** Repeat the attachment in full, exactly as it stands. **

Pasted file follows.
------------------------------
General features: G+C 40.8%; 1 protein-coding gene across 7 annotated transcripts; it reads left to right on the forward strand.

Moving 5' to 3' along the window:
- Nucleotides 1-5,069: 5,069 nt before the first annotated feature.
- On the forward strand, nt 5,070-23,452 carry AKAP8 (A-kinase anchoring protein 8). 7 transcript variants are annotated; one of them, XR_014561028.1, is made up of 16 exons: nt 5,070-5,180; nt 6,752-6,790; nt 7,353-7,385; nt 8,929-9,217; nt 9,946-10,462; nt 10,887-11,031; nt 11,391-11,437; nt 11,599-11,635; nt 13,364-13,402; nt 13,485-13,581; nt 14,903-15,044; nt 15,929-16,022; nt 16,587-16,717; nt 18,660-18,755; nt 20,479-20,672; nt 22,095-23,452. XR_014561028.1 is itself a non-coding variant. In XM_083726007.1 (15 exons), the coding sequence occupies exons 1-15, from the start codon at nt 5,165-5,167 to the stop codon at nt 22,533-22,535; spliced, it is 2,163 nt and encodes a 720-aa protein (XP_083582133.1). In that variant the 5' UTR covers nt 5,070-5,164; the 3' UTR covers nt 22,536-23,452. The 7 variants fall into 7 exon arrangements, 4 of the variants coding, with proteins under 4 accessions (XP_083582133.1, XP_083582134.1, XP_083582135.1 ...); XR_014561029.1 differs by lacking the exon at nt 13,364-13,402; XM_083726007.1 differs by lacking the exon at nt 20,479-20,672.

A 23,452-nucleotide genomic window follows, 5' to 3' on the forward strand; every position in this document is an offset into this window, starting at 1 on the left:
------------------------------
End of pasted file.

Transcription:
General features: G+C 40.8%; 1 protein-coding gene across 7 annotated transcripts; it reads left to right on the forward strand.

Moving 5' to 3' along the window:
- Nucleotides 1-5,069: 5,069 nt before the first annotated feature.
- On the forward strand, nt 5,070-23,452 carry AKAP8 (A-kinase anchoring protein 8). 7 transcript variants are annotated; one of them, XR_014561028.1, is made up of 16 exons: nt 5,070-5,180; nt 6,752-6,790; nt 7,353-7,385; nt 8,929-9,217; nt 9,946-10,462; nt 10,887-11,031; nt 11,391-11,437; nt 11,599-11,635; nt 13,364-13,402; nt 13,485-13,581; nt 14,903-15,044; nt 15,929-16,022; nt 16,587-16,717; nt 18,660-18,755; nt 20,479-20,672; nt 22,095-23,452. XR_014561028.1 is itself a non-coding variant. In XM_083726007.1 (15 exons), the coding sequence occupies exons 1-15, from the start codon at nt 5,165-5,167 to the stop codon at nt 22,533-22,535; spliced, it is 2,163 nt and encodes a 720-aa protein (XP_083582133.1). In that variant the 5' UTR covers nt 5,070-5,164; the 3' UTR covers nt 22,536-23,452. The 7 variants fall into 7 exon arrangements, 4 of the variants coding, with proteins under 4 accessions (XP_083582133.1, XP_083582134.1, XP_083582135.1 ...); XR_014561029.1 differs by lacking the exon at nt 13,364-13,402; XM_083726007.1 differs by lacking the exon at nt 20,479-20,672.

A 23,452-nucleotide genomic window follows, 5' to 3' on the forward strand; every position in this document is an offset into this window, starting at 1 on the left: